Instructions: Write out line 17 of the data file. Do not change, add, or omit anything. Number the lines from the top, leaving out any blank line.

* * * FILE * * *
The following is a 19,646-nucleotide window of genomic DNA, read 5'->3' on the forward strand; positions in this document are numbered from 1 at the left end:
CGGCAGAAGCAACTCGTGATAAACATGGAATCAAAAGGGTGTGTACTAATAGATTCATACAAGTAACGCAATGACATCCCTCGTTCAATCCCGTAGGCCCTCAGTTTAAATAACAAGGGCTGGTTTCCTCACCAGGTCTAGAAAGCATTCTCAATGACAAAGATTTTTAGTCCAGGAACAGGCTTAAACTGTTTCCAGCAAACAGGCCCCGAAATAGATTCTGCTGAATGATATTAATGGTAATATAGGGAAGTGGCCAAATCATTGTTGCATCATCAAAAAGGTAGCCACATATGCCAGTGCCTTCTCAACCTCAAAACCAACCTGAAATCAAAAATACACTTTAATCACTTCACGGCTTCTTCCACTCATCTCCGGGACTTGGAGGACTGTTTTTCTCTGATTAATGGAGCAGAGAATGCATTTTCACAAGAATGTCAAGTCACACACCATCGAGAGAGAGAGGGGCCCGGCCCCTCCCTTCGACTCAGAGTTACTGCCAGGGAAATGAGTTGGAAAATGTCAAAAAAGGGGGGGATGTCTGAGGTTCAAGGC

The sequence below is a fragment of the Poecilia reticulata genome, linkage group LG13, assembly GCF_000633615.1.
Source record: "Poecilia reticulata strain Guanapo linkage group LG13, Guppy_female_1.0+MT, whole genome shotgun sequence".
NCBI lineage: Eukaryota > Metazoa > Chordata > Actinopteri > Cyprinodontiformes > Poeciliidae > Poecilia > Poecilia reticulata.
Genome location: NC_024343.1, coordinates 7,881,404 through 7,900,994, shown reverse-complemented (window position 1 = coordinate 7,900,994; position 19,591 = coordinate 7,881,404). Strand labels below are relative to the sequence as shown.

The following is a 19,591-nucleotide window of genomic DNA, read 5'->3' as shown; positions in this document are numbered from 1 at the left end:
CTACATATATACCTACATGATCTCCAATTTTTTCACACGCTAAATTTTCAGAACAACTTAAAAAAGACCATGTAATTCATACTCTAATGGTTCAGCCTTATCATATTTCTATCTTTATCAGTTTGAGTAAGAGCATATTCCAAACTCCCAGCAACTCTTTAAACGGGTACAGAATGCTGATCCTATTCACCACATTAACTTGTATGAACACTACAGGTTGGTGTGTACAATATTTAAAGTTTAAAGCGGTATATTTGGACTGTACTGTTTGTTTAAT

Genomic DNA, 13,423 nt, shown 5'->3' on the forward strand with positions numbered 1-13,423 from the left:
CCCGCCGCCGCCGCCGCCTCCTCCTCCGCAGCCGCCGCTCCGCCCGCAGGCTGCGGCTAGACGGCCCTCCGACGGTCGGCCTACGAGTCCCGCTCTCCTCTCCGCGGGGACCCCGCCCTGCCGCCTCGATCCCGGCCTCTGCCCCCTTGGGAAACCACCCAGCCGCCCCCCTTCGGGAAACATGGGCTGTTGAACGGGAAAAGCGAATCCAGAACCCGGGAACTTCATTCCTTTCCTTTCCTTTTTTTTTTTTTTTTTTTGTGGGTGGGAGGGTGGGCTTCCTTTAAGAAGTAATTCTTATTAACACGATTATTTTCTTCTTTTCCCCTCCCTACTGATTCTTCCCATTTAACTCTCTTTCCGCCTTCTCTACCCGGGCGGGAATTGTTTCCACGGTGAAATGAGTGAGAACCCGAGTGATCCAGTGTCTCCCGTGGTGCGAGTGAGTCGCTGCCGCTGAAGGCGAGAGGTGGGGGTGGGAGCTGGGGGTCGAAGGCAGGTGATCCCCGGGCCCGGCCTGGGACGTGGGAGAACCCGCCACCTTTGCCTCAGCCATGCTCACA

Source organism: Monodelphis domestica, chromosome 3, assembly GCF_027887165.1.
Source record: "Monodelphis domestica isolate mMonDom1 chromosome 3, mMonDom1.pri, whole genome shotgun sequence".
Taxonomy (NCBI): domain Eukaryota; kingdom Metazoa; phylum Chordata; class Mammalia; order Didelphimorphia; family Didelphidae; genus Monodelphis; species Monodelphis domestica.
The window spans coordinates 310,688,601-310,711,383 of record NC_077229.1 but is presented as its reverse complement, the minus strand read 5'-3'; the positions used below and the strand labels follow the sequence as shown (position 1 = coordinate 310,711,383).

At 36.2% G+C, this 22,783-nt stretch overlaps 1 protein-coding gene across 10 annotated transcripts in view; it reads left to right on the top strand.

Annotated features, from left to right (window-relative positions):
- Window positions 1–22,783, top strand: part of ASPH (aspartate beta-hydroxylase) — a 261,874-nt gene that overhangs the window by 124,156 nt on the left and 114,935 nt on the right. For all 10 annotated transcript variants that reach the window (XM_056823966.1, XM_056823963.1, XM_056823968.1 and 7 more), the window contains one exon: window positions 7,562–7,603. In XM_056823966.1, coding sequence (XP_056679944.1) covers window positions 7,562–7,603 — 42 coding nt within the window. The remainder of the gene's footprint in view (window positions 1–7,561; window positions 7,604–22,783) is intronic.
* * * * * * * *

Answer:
- Window positions 1–22,783, top strand: part of ASPH (aspartate beta-hydroxylase) — a 261,874-nt gene that overhangs the window by 124,156 nt on the left and 114,935 nt on the right. For all 10 annotated transcript variants that reach the window (XM_056823966.1, XM_056823963.1, XM_056823968.1 and 7 more), the window contains one exon: window positions 7,562–7,603. In XM_056823966.1, coding sequence (XP_056679944.1) covers window positions 7,562–7,603 — 42 coding nt within the window. The remainder of the gene's footprint in view (window positions 1–7,561; window positions 7,604–22,783) is intronic.